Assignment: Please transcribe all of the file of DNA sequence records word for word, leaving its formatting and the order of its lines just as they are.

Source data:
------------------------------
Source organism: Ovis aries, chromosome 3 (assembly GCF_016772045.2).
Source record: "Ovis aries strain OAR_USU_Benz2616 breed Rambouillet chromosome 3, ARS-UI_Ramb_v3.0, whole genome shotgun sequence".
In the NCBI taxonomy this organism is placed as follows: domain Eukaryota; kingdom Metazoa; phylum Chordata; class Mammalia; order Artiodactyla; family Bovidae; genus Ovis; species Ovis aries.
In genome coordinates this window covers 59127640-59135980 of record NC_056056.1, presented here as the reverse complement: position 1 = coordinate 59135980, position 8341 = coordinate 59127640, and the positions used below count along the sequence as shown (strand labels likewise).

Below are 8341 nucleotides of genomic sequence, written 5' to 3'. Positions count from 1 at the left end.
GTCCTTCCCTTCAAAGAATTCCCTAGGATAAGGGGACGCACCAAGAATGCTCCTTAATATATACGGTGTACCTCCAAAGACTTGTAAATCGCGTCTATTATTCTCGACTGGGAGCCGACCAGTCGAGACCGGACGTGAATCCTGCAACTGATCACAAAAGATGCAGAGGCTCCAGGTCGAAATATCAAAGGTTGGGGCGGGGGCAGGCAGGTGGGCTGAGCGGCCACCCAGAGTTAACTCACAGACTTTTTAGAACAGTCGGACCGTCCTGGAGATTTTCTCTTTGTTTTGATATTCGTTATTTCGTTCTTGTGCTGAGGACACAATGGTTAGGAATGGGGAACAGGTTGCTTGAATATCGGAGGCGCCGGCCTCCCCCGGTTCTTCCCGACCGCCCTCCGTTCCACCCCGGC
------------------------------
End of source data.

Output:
Source organism: Ovis aries, chromosome 3 (assembly GCF_016772045.2).
Source record: "Ovis aries strain OAR_USU_Benz2616 breed Rambouillet chromosome 3, ARS-UI_Ramb_v3.0, whole genome shotgun sequence".
In the NCBI taxonomy this organism is placed as follows: domain Eukaryota; kingdom Metazoa; phylum Chordata; class Mammalia; order Artiodactyla; family Bovidae; genus Ovis; species Ovis aries.
In genome coordinates this window covers 59127640-59135980 of record NC_056056.1, presented here as the reverse complement: position 1 = coordinate 59135980, position 8341 = coordinate 59127640, and the positions used below count along the sequence as shown (strand labels likewise).

Below are 8341 nucleotides of genomic sequence, written 5' to 3'. Positions count from 1 at the left end.
GTCCTTCCCTTCAAAGAATTCCCTAGGATAAGGGGACGCACCAAGAATGCTCCTTAATATATACGGTGTACCTCCAAAGACTTGTAAATCGCGTCTATTATTCTCGACTGGGAGCCGACCAGTCGAGACCGGACGTGAATCCTGCAACTGATCACAAAAGATGCAGAGGCTCCAGGTCGAAATATCAAAGGTTGGGGCGGGGGCAGGCAGGTGGGCTGAGCGGCCACCCAGAGTTAACTCACAGACTTTTTAGAACAGTCGGACCGTCCTGGAGATTTTCTCTTTGTTTTGATATTCGTTATTTCGTTCTTGTGCTGAGGACACAATGGTTAGGAATGGGGAACAGGTTGCTTGAATATCGGAGGCGCCGGCCTCCCCCGGTTCTTCCCGACCGCCCTCCGTTCCACCCCGGC